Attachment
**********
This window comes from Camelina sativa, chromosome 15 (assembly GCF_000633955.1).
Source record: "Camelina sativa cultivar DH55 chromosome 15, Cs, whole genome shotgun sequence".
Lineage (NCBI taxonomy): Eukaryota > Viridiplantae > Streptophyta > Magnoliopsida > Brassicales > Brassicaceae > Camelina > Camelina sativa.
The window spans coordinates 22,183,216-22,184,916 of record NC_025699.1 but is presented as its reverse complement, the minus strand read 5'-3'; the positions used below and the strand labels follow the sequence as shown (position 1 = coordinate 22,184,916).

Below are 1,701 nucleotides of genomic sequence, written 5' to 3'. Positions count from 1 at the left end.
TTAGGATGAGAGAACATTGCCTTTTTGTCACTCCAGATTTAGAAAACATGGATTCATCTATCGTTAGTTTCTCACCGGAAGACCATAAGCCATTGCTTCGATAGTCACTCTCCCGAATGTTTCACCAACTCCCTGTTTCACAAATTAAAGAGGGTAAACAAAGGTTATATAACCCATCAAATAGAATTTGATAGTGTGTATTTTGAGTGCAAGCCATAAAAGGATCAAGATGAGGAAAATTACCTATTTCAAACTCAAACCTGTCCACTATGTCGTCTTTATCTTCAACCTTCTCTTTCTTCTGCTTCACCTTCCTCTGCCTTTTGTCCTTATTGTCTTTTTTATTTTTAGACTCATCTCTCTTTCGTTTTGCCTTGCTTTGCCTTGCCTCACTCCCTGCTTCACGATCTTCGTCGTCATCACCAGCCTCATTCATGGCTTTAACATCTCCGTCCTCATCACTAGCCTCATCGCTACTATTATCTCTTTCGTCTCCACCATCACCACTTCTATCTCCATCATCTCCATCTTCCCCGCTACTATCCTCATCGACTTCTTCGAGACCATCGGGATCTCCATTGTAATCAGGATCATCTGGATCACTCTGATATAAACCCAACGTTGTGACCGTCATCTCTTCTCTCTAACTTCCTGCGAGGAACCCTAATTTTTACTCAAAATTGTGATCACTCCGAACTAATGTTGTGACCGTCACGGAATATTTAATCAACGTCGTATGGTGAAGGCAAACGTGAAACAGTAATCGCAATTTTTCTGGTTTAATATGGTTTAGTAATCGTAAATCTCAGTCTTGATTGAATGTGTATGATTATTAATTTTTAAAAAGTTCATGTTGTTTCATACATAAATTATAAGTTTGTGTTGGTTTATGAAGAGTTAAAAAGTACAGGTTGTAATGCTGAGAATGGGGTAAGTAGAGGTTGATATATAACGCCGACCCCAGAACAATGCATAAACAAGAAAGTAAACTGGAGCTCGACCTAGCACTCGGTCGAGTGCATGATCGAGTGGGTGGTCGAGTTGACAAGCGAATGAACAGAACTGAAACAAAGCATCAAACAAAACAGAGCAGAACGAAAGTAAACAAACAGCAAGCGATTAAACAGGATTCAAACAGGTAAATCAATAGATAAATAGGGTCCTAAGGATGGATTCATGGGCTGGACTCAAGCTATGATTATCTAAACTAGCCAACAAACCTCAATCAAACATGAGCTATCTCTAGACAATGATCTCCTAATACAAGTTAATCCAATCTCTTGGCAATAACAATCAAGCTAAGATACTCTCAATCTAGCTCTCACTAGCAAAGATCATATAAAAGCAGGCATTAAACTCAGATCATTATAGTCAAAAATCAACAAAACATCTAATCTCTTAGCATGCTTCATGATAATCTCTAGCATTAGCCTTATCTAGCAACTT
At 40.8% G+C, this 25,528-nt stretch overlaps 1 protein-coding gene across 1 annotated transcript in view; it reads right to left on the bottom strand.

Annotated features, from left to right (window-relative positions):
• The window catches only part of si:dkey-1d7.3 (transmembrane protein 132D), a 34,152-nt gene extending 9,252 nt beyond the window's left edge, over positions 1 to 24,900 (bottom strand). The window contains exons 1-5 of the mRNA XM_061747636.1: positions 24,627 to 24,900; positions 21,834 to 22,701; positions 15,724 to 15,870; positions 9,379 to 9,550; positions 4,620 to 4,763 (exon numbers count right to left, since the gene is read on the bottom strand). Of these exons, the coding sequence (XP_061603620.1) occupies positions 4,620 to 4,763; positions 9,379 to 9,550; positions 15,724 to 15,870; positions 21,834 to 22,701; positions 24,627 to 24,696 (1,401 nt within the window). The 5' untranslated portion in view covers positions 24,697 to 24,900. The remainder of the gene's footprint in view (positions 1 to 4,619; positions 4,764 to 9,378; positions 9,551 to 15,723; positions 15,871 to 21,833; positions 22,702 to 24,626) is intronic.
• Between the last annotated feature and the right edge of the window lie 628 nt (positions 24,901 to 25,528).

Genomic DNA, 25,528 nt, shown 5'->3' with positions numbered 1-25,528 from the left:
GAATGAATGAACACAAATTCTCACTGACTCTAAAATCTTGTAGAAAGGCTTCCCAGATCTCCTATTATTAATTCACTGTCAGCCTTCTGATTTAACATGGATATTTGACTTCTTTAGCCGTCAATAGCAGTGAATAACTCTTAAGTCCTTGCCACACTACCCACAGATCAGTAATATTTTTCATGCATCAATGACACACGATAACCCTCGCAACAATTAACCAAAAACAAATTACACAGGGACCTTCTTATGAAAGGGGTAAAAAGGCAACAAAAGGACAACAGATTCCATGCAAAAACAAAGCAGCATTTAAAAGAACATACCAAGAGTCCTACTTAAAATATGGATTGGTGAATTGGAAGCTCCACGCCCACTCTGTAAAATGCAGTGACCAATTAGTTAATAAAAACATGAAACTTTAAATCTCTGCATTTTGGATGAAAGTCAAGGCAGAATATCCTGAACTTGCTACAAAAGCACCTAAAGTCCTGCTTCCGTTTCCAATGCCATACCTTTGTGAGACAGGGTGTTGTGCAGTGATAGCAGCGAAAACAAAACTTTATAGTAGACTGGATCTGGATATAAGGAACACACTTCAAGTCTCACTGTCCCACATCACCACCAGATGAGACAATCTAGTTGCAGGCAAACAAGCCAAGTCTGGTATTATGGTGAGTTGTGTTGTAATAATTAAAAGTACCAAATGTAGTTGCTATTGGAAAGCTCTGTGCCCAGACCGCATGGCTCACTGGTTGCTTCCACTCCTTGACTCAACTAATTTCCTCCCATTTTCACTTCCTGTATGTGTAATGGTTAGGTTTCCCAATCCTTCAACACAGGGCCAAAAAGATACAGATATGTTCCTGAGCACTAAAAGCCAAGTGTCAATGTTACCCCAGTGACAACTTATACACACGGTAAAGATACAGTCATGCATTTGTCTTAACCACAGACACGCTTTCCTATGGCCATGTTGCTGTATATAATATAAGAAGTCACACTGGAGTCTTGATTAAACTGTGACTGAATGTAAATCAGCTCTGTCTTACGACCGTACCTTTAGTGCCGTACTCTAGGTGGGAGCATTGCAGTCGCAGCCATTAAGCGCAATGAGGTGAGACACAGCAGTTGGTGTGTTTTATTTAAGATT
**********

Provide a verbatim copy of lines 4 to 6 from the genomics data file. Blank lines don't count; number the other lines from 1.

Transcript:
The window spans coordinates 22,183,216-22,184,916 of record NC_025699.1 but is presented as its reverse complement, the minus strand read 5'-3'; the positions used below and the strand labels follow the sequence as shown (position 1 = coordinate 22,184,916).

Below are 1,701 nucleotides of genomic sequence, written 5' to 3'. Positions count from 1 at the left end.
TTAGGATGAGAGAACATTGCCTTTTTGTCACTCCAGATTTAGAAAACATGGATTCATCTATCGTTAGTTTCTCACCGGAAGACCATAAGCCATTGCTTCGATAGTCACTCTCCCGAATGTTTCACCAACTCCCTGTTTCACAAATTAAAGAGGGTAAACAAAGGTTATATAACCCATCAAATAGAATTTGATAGTGTGTATTTTGAGTGCAAGCCATAAAAGGATCAAGATGAGGAAAATTACCTATTTCAAACTCAAACCTGTCCACTATGTCGTCTTTATCTTCAACCTTCTCTTTCTTCTGCTTCACCTTCCTCTGCCTTTTGTCCTTATTGTCTTTTTTATTTTTAGACTCATCTCTCTTTCGTTTTGCCTTGCTTTGCCTTGCCTCACTCCCTGCTTCACGATCTTCGTCGTCATCACCAGCCTCATTCATGGCTTTAACATCTCCGTCCTCATCACTAGCCTCATCGCTACTATTATCTCTTTCGTCTCCACCATCACCACTTCTATCTCCATCATCTCCATCTTCCCCGCTACTATCCTCATCGACTTCTTCGAGACCATCGGGATCTCCATTGTAATCAGGATCATCTGGATCACTCTGATATAAACCCAACGTTGTGACCGTCATCTCTTCTCTCTAACTTCCTGCGAGGAACCCTAATTTTTACTCAAAATTGTGATCACTCCGAACTAATGTTGTGACCGTCACGGAATATTTAATCAACGTCGTATGGTGAAGGCAAACGTGAAACAGTAATCGCAATTTTTCTGGTTTAATATGGTTTAGTAATCGTAAATCTCAGTCTTGATTGAATGTGTATGATTATTAATTTTTAAAAAGTTCATGTTGTTTCATACATAAATTATAAGTTTGTGTTGGTTTATGAAGAGTTAAAAAGTACAGGTTGTAATGCTGAGAATGGGGTAAGTAGAGGTTGATATATAACGCCGACCCCAGAACAATGCATAAACAAGAAAGTAAACTGGAGCTCGACCTAGCACTCGGTCGAGTGCATGATCGAGTGGGTGGTCGAGTTGACAAGCGAATGAACAGAACTGAAACAAAGCATCAAACAAAACAGAGCAGAACGAAAGTAAACAAACAGCAAGCGATTAAACAGGATTCAAACAGGTAAATCAATAGATAAATAGGGTCCTAAGGATGGATTCATGGGCTGGACTCAAGCTATGATTATCTAAACTAGCCAACAAACCTCAATCAAACATGAGCTATCTCTAGACAATGATCTCCTAATACAAGTTAATCCAATCTCTTGGCAATAACAATCAAGCTAAGATACTCTCAATCTAGCTCTCACTAGCAAAGATCATATAAAAGCAGGCATTAAACTCAGATCATTATAGTCAAAAATCAACAAAACATCTAATCTCTTAGCATGCTTCATGATAATCTCTAGCATTAGCCTTATCTAGCAACTT